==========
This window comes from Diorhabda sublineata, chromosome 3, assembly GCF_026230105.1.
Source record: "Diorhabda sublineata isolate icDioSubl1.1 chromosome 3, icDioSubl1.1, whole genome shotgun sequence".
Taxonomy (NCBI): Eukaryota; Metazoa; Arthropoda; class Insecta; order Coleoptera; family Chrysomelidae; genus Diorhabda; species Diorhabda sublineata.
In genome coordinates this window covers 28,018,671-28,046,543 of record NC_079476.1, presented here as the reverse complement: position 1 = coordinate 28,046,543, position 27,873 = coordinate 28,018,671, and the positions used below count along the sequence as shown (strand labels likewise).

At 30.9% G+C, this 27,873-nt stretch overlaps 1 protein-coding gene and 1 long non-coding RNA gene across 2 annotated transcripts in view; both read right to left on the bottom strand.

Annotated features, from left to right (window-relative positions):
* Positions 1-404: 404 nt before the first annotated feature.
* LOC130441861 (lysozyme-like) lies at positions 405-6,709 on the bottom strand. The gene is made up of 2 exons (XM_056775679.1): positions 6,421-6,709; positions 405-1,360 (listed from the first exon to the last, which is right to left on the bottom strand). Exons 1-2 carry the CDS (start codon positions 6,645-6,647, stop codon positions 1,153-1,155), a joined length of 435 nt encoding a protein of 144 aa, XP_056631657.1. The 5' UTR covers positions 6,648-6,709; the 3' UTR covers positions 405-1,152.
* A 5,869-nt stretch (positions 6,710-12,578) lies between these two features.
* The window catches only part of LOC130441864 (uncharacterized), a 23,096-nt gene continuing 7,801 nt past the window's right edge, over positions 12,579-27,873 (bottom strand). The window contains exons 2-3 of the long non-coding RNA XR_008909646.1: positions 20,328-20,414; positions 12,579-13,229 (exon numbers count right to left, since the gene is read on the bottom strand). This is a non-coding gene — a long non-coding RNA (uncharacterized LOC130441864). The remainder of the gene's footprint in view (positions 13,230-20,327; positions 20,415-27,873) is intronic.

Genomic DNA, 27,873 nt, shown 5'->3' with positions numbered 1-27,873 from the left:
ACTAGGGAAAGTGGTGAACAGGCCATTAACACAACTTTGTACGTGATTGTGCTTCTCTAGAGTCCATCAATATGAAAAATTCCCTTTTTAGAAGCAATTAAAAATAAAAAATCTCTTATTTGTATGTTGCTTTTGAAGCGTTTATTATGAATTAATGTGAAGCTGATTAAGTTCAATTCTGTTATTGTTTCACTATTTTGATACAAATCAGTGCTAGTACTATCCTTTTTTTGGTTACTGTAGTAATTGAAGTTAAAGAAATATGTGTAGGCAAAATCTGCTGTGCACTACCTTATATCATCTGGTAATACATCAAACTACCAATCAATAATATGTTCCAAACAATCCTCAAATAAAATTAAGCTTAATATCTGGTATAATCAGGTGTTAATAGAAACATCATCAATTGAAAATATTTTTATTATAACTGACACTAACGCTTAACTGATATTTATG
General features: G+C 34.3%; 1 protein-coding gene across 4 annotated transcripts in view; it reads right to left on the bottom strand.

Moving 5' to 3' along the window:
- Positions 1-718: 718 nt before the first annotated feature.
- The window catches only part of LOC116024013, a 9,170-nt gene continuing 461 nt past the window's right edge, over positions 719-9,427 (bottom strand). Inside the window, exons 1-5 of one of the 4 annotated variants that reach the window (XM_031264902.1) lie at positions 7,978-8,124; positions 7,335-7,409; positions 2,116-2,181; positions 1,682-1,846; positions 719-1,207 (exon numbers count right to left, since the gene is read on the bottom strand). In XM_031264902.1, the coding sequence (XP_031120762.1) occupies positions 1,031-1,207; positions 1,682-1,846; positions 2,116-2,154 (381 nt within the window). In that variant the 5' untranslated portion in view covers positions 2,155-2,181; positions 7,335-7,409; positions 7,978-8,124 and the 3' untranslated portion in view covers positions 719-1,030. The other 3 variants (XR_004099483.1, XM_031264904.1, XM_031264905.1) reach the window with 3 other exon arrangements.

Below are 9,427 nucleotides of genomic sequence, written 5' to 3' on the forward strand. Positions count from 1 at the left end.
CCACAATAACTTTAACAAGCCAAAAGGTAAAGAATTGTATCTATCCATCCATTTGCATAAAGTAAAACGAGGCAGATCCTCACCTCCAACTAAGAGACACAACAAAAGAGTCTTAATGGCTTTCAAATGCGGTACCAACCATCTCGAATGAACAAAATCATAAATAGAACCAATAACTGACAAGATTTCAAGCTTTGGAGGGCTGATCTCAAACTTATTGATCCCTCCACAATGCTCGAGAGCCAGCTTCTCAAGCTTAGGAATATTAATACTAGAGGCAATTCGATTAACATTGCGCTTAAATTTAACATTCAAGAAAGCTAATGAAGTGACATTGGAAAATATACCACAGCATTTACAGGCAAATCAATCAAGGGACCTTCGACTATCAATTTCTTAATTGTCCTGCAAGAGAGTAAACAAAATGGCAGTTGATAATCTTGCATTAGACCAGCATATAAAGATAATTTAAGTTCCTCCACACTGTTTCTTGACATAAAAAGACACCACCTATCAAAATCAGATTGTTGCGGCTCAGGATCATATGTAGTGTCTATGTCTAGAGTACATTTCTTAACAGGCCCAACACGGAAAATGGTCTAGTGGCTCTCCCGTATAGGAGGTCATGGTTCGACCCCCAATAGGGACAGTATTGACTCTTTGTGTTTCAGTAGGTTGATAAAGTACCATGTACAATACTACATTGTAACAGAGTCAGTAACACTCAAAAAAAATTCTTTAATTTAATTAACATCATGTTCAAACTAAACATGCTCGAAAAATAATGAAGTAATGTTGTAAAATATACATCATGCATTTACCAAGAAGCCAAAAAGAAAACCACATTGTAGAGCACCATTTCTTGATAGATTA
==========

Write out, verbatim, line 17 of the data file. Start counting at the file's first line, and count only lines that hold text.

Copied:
Below are 9,427 nucleotides of genomic sequence, written 5' to 3' on the forward strand. Positions count from 1 at the left end.